March 14, 2002
Mark-Up of S. 1356, the Wartime Treatment Study Act
Statement of Senator Russ Feingold
March 14, 2002
Thank you, Mr. Chairman. I am pleased that the Committee today will consider the Wartime Treatment Study Act. I want to thank my colleagues Senators Grassley and Kennedy for their support of this important legislation. Senator Grassley has worked closely with me in drafting this bill before it was introduced, and again over the last week or so in preparing this bill for Committee action. I have always enjoyed working with him, but I especially appreciate his time, effort, and support on this bill.
Mr. Chairman, as you know, during World War II, the United States fought the spread of Nazism and fascism. Nazi Germany was engaged in the persecution and genocide of Jews and certain other groups. By the end of the war, six million Jews had perished at the hands of Nazi Germany. Unfortunately, while we were at war with Germany, Italy, and Japan, the United States treated as suspect the Japanese American, German American, and Italian American communities, depriving them of fundamental rights of liberty and due process.
As a nation, we have been slow to study and to acknowledge this conduct. Most Americans are now aware of the U.S. government's treatment of Japanese Americans during World War II. Through the work of a commission created by Congress in 1980, the Commission on Wartime Relocation and Internment of Civilians, this disgraceful episode in American history finally received the official acknowledgment and condemnation it deserved.
Thus far, there has not been sufficient study of the injustices suffered by German Americans, Italian Americans and other Americans of European descent during World War II. The U.S. government limited their travel, imposed curfews, and seized their personal property. Thousands were selectively interned in camps - often separated from other members of their family and living in miserable conditions. Approximately 11,000 ethnic Germans living in the United States, 3,200 ethnic Italians, and scores of ethnic Bulgarians, Hungarians, Romanians, and other European Americans were taken from their homes and placed in internment camps. Hundreds were interned for up to three years even after the war had ended. Many of these families, including American children, were later shipped back to war-torn Europe in exchange for Americans held there, and suffered terribly.
In addition, there has been no justice for European Latin Americans - including German and Austrian Jews - who were repatriated or deported to hostile, war-torn European Axis powers, often as part of an exchange for Americans being held in those countries.
It is past time for the U.S. Government to recognize the pain and anguish these actions caused scores of European Americans and European Latin Americans by conducting an independent, fact-finding review.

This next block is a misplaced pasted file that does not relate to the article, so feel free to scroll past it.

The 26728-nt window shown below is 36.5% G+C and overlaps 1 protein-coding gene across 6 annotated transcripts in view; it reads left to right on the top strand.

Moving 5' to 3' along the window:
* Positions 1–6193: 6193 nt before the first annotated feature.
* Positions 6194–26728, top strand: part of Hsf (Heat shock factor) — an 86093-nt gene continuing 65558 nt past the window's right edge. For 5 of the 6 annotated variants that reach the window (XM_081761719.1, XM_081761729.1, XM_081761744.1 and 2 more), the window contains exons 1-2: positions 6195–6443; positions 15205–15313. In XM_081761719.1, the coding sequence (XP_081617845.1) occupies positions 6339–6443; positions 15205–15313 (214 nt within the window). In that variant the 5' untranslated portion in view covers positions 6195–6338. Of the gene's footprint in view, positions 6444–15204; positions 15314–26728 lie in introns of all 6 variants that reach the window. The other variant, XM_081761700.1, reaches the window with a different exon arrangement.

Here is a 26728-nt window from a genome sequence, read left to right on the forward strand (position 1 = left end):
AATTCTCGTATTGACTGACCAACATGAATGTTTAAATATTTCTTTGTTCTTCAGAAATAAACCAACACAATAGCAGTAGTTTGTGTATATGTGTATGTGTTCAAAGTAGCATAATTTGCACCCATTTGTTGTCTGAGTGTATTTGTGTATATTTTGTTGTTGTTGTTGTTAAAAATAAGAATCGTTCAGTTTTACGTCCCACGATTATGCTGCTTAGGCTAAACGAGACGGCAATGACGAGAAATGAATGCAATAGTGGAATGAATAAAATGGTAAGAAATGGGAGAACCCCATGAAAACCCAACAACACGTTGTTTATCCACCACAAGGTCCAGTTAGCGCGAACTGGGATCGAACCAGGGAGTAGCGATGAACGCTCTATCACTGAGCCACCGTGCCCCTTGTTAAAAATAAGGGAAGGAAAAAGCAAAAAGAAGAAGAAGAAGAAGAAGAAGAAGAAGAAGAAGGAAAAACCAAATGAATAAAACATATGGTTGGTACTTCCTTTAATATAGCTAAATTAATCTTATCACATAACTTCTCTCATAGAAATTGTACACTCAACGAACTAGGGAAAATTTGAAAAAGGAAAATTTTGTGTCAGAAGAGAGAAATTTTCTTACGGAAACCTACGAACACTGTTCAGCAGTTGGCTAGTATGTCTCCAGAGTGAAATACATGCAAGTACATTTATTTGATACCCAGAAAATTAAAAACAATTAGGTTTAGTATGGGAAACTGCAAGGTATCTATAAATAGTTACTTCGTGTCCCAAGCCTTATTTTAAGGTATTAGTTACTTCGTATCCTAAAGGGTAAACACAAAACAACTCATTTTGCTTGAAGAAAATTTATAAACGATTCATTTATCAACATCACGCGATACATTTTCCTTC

Another tragic episode in our country's history, Mr. Chairman, was the treatment of Jewish refugees fleeing Nazi persecution and genocide the years before and during World War II. German and Austrian Jews applied for visas, but the United States severely limited their entry due to strict immigration policies, as well as a fear that our enemies would send spies under the guise of refugees, and the widespread anti-foreigner and anti-Semitic attitudes that pervaded American public opinion at that time.
Mr. Chairman, Congress has previously reviewed the treatment of Japanese Americans through a commission. It is time for an independent review of the treatment of German Americans and Italian Americans, as well as Jewish refugees.
My bill, as amended, would create two commissions. The Commission on Wartime Treatment of European Americans would review the facts and circumstances surrounding the U.S. government's treatment of German Americans, Italian Americans, and other European Americans during World War II. The Commission's review would include an assessment of the underlying rationale for the U.S. government's actions and recommendations for how civil liberties can be better protected during war in the future. Particularly given that we are currently engaged in a war to respond to the first attack on the United States since World War II, our nation has an opportunity to learn both the good and the bad lessons from our history. And we should take this opportunity to do so.
The second commission created by my bill, the Commission on Wartime Treatment of Jewish Refugees, would review the facts and circumstances surrounding the U.S. government's treatment of Jewish and other refugees fleeing Nazi persecution and genocide. I hope that by establishing this commission, our nation can better understand how we allowed such a gross injustice and how we can guard against repeating these mistakes in the future.
Mr. Chairman, I appreciate your support and patience while Senator Grassley and I worked during the last week to modify this bill to address concerns raised by some Jewish American groups. I understand that some of my colleagues on the other side continue to have some concerns about the bill. Let me say to them that I pledge to work with them to address their concerns before this bill goes to the floor. But I think the Committee should report the bill out today. It is past time for Congress to act. It has been almost 50 years since the end of World War II, and 20 years since the Japanese American commission completed its work. I urge my colleagues to support this bill.
Thank you again, Mr. Chairman.